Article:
Found Guilty Of Sexually Harassing Interns, Tennessee GOP Leader Quits

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Found Guilty Of Sexually Harassing Interns, Tennessee GOP Leader Quits

Scotty Campbell

A Tennessee House Republican has abruptly resigned after news broke that a bipartisan ethics committee report found him guilty of sexual harassment related to complaints reportedly made by at least one female legislative intern.

Last month, an ethics subcommittee of the Tennessee House of Representatives found that Rep. Scotty Campbell, R-Mountain City, the vice chair of the House GOP caucus, had violated a workplace discrimination and harassment policy.

However, less than two hours after Campbell told The Tennessean that the damning finding was not a cause for resignation, lawmakers returned to the House chamber from their lunch break on Thursday to find Campbell’s desk empty.

He had resigned.

Tennessee House Speaker Cameron Sexton (R) confirmed on Thursday afternoon that Campbell — one of the Republicans who voted to expel three Democratic lawmakers who partook in a gun reform protest in the chamber — had handed in his resignation letter.

“I resign from the Tennessee House of Representatives. Effective Immediately,” stated the letter dated 2:18 p.m. that Thursday.

Campbell’s sudden departure came hours after a WTVF-TV reporter confronted him en route to Capitol Hill about allegations that he had made inappropriate comments to at least one legislative intern.

"I had consensual, adult conversations with two adults off property," Campbell told the reporter, according to CNN. “I did not know that a workplace policy can be enforced when you’re not at work.”

However, according to WTVF-TV, legislative interns were typically in-state university or college students. And in an email to university officials, the victim labeled the GOP leader’s comments sickening and unreciprocated.

Campbell allegedly told the victim, who he had seen entering her apartment with another 19-year-old female intern, that “he was… imagining that we were performing sexual acts on one another” and “how it drove him crazy knowing that was happening so close to him."

"I uncomfortably explained that that was not happening, and he insisted that he knew it was and asked me to tell him about it," the victim said, per WTVF-TV.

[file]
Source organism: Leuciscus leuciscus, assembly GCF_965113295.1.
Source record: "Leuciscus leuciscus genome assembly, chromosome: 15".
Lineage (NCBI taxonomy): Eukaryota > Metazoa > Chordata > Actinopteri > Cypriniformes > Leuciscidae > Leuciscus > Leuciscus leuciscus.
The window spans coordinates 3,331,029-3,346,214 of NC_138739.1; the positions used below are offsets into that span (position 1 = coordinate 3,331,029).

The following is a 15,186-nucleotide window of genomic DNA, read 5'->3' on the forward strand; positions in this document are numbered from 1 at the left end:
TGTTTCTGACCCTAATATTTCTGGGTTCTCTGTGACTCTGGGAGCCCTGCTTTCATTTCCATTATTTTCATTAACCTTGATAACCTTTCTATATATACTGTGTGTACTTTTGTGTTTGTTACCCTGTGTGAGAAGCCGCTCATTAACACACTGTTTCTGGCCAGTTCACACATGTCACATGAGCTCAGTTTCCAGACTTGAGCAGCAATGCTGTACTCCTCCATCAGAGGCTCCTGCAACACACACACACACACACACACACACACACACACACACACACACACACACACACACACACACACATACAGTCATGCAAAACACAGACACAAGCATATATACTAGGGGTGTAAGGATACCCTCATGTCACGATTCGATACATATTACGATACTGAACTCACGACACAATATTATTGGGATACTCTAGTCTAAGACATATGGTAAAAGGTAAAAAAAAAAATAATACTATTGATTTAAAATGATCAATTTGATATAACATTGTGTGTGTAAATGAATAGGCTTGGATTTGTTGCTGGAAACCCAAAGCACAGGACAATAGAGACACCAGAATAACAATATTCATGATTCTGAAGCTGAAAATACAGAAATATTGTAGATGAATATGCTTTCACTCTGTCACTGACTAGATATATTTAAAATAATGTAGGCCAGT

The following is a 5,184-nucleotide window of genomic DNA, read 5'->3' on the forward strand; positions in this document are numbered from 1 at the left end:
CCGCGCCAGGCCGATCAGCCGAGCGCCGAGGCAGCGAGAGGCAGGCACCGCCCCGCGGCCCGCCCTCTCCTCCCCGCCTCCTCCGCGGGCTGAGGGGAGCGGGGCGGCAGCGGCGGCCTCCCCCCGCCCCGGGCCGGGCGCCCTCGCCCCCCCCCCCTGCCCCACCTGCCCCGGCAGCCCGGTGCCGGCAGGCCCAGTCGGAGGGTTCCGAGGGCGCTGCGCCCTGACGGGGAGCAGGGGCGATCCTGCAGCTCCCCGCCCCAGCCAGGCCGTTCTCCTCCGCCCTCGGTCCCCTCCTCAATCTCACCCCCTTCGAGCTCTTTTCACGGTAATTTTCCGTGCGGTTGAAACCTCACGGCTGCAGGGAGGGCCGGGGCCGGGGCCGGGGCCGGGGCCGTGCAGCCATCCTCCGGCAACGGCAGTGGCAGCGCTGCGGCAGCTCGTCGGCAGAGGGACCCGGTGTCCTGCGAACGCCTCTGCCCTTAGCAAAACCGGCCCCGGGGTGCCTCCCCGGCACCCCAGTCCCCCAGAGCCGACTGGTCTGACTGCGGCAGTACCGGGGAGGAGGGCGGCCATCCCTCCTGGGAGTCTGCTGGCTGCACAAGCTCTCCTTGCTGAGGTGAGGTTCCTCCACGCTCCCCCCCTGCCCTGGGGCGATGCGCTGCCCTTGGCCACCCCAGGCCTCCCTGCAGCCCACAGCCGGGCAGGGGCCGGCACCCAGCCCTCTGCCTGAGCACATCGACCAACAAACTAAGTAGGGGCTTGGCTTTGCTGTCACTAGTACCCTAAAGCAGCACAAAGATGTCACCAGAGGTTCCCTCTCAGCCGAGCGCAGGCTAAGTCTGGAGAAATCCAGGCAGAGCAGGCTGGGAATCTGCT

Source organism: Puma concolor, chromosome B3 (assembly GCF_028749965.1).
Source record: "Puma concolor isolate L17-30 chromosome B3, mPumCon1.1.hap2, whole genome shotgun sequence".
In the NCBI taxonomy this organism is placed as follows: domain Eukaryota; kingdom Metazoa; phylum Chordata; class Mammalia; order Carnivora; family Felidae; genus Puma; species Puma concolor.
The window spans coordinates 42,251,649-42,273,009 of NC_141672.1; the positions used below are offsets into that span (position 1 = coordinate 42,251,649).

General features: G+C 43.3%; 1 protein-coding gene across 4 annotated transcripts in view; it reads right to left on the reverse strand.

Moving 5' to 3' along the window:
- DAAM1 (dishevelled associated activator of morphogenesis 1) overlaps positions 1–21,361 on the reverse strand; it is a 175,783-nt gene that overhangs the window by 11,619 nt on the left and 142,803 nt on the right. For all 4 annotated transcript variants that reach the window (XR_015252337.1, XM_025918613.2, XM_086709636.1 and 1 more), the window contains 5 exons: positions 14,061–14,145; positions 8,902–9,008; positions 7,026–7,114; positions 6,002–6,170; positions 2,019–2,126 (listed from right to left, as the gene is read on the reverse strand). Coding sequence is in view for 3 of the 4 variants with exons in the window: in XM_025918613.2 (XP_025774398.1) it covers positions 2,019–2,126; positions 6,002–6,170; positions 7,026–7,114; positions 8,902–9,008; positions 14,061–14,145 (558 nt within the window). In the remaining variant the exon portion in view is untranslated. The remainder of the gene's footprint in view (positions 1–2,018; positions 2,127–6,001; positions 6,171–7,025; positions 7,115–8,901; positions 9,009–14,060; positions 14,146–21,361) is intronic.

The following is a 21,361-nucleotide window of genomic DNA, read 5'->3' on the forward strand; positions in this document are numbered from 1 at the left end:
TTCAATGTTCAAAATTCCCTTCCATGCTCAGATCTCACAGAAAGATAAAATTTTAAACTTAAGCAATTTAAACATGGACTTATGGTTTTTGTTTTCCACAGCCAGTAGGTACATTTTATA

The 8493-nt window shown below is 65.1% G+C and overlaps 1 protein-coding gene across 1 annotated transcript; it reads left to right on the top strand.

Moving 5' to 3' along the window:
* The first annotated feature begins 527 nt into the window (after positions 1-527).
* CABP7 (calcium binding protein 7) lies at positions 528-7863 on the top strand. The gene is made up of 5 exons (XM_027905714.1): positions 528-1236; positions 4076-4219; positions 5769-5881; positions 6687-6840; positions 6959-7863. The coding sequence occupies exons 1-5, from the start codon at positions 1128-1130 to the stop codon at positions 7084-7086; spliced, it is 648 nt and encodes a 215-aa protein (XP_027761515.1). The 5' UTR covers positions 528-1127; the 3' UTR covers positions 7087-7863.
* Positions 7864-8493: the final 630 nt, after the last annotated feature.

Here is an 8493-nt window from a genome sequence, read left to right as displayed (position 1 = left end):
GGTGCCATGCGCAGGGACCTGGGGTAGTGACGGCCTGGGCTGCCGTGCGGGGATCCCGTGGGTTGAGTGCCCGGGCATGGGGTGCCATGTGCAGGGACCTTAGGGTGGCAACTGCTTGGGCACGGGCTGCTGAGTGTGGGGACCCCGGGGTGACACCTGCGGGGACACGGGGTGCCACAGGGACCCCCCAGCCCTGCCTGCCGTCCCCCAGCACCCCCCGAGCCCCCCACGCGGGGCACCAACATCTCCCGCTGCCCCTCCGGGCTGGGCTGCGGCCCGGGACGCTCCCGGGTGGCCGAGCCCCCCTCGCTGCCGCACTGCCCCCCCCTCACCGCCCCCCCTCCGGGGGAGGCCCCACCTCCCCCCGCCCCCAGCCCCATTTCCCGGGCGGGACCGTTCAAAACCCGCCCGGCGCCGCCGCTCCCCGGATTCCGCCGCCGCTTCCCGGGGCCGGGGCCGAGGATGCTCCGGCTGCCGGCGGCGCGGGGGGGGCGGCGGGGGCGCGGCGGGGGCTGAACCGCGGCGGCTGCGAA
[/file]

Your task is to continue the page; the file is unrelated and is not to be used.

"I explained that [the 19-year-old] is my friend, and he proceeded to describe how sexually attractive he finds her," the victim added.

In her email, the victim also reportedly recalled that Campbell demanded to know “how many men I've slept with” when she visited his apartment on March 15 to return a wrench.

"I told him zero, and he insisted that I was lying and told me not to lie. He then proceeded to ask how many women I've slept with and said he bets girls go crazy over me,” the victim’s email stated.

The victim also allegedly said she “recoiled and said I felt sick and immediately left” after Campbell “begged me for several hugs” and “then reached out his hand towards me and grabbed me around my neck.”

Campbell denied the allegations upon confrontation outside the Capitol and insisted to the WTVF-TV reporter that he “had consensual conversations that were agreed to, and I'm really surprised that we are here this morning.”

When asked what he meant by consensual conversations, Campbell replied, "Private conversations are supposed to be private.”

Campbell, a self-described “promoter of entertainment myself,” raised eyebrows earlier this year when he worried aloud on the House floor that the words “or similar entertainers” in a Republican anti-drag bill would prohibit “bra and panties” matches at county fairs.

The workplace discrimination and harassment subcommittee — comprised of two Democrats and two Republicans — investigated complaints into Campbell’s conduct, presumably by the interns, and found his actions violated the Tennessee General Assembly’s policy on workplace discrimination and harassment.

The ethics subcommittee’s March 29 report also stated that “discrimination and harassment in any form will not be tolerated” and that “no further information concerning this complaint will be released.”

WTVF-TV reported that Speaker Sexton had received a memo summarizing the subcommittee’s findings more than a week before Tennessee House Republicans expelled two of their Democratic colleagues. Yet, there were no public repercussions for Campbell.

"[Sexton] knew about it before they moved, and he pushed to expel us for talking out of turn," said Rep. Gloria Johnson (D-Knoxville), one of the three Tennessee Democrats who faced the expulsion vote earlier this month.

"This resignation did not come because they felt like what they did was wrong. It came out because of the news, because you brought it up in the news," Rep. Justin Jones (D-Nashville), one of the two expelled but reinstated Democrats, told WTVF-TV.

Campbell issued a statement after his resignation, saying that he “apologize[s] to my family, my friends, and those who misunderstood my intentions” and was “proud of the good things we were able to do for Tennesseans.”

The Johnston County mayor, Larry Potter, has said that the county commission will appoint someone else to fill Campbell’s seat until a special election can be held, NewsChannel 11 has reported.

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